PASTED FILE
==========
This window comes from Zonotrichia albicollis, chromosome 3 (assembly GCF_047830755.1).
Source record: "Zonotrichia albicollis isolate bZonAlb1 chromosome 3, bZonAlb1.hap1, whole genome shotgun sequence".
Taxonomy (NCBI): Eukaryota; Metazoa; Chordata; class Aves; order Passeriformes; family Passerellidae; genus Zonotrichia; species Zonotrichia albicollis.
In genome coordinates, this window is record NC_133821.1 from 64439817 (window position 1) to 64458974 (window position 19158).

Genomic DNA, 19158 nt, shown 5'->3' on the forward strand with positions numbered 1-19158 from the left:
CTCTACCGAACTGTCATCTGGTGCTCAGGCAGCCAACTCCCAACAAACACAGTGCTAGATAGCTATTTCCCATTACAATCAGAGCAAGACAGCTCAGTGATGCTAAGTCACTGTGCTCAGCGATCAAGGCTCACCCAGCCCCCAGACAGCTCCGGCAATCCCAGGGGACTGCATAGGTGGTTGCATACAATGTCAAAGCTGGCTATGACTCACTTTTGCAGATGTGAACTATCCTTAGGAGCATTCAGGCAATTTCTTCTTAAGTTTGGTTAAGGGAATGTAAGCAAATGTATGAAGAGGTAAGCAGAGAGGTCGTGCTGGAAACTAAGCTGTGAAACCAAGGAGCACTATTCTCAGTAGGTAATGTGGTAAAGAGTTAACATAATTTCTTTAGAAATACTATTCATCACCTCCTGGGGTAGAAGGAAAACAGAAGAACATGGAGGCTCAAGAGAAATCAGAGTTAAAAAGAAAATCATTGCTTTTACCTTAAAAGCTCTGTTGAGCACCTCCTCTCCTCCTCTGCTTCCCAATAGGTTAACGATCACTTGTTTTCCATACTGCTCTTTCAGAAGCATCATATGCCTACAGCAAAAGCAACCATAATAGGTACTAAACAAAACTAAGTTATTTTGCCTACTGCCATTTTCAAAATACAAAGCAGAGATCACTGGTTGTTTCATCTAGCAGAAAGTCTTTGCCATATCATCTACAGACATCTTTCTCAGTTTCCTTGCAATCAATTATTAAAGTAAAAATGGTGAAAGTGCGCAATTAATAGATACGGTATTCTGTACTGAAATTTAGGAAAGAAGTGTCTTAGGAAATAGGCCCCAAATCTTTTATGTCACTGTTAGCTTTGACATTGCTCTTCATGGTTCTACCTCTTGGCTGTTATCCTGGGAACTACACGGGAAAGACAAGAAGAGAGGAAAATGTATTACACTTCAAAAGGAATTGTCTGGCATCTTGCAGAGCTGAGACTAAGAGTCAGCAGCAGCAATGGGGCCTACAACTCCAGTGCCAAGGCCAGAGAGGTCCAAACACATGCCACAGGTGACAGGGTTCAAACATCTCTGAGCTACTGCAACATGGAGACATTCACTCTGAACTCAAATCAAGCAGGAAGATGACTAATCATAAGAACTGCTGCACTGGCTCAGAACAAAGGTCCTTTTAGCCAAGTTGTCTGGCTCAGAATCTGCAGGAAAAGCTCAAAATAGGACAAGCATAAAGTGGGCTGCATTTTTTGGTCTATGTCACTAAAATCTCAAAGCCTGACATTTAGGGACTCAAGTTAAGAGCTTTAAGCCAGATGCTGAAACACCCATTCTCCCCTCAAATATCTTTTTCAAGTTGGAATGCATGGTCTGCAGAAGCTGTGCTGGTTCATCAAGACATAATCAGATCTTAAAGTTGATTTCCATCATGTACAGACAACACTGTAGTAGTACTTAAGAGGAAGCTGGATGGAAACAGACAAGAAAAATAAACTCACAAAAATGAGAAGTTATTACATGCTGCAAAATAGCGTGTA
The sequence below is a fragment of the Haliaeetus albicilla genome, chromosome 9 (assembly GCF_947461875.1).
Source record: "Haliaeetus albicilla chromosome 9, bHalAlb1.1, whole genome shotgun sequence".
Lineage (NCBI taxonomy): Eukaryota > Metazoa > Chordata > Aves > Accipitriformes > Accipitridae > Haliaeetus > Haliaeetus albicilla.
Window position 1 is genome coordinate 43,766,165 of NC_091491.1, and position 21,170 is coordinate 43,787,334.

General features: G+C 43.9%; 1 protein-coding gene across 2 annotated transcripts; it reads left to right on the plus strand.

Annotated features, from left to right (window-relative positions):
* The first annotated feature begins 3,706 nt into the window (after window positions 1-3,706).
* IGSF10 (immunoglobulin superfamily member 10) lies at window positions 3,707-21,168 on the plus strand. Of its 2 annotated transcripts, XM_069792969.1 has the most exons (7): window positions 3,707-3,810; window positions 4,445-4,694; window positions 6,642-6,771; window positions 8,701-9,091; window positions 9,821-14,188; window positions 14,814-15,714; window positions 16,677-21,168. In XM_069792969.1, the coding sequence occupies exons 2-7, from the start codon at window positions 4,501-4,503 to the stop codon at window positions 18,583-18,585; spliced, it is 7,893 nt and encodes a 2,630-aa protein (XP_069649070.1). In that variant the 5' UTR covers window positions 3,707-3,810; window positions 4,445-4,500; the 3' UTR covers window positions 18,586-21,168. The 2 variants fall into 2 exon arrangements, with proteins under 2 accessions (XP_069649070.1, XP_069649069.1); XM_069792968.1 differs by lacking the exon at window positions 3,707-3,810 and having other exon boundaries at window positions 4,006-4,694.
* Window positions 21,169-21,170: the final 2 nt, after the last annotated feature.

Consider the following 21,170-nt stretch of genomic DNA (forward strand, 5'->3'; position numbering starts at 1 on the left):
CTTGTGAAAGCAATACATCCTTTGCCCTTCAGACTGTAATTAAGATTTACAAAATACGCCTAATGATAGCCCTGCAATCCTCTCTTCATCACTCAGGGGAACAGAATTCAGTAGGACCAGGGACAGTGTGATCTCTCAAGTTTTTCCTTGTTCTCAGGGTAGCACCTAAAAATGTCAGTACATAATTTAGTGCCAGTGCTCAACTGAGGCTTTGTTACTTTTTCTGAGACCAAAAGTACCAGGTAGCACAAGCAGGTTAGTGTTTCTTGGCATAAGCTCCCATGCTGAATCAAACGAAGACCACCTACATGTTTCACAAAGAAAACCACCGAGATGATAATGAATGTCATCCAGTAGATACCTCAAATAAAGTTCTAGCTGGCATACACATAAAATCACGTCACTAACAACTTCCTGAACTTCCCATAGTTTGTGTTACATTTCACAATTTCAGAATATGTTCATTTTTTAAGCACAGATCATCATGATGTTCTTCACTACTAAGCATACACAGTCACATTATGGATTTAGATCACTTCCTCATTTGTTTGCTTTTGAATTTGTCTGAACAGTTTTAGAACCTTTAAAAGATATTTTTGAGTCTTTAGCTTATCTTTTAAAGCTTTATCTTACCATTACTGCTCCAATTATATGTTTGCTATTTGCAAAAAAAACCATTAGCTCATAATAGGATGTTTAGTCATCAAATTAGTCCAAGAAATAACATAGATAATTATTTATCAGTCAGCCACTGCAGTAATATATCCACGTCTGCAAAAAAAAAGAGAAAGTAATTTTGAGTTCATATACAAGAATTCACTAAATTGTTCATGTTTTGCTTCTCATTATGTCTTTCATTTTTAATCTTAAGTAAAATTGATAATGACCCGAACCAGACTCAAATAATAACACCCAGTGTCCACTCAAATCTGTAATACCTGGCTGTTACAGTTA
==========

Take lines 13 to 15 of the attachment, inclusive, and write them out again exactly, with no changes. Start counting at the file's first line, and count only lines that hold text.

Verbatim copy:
* The first annotated feature begins 3,706 nt into the window (after window positions 1-3,706).
* IGSF10 (immunoglobulin superfamily member 10) lies at window positions 3,707-21,168 on the plus strand. Of its 2 annotated transcripts, XM_069792969.1 has the most exons (7): window positions 3,707-3,810; window positions 4,445-4,694; window positions 6,642-6,771; window positions 8,701-9,091; window positions 9,821-14,188; window positions 14,814-15,714; window positions 16,677-21,168. In XM_069792969.1, the coding sequence occupies exons 2-7, from the start codon at window positions 4,501-4,503 to the stop codon at window positions 18,583-18,585; spliced, it is 7,893 nt and encodes a 2,630-aa protein (XP_069649070.1). In that variant the 5' UTR covers window positions 3,707-3,810; window positions 4,445-4,500; the 3' UTR covers window positions 18,586-21,168. The 2 variants fall into 2 exon arrangements, with proteins under 2 accessions (XP_069649070.1, XP_069649069.1); XM_069792968.1 differs by lacking the exon at window positions 3,707-3,810 and having other exon boundaries at window positions 4,006-4,694.
* Window positions 21,169-21,170: the final 2 nt, after the last annotated feature.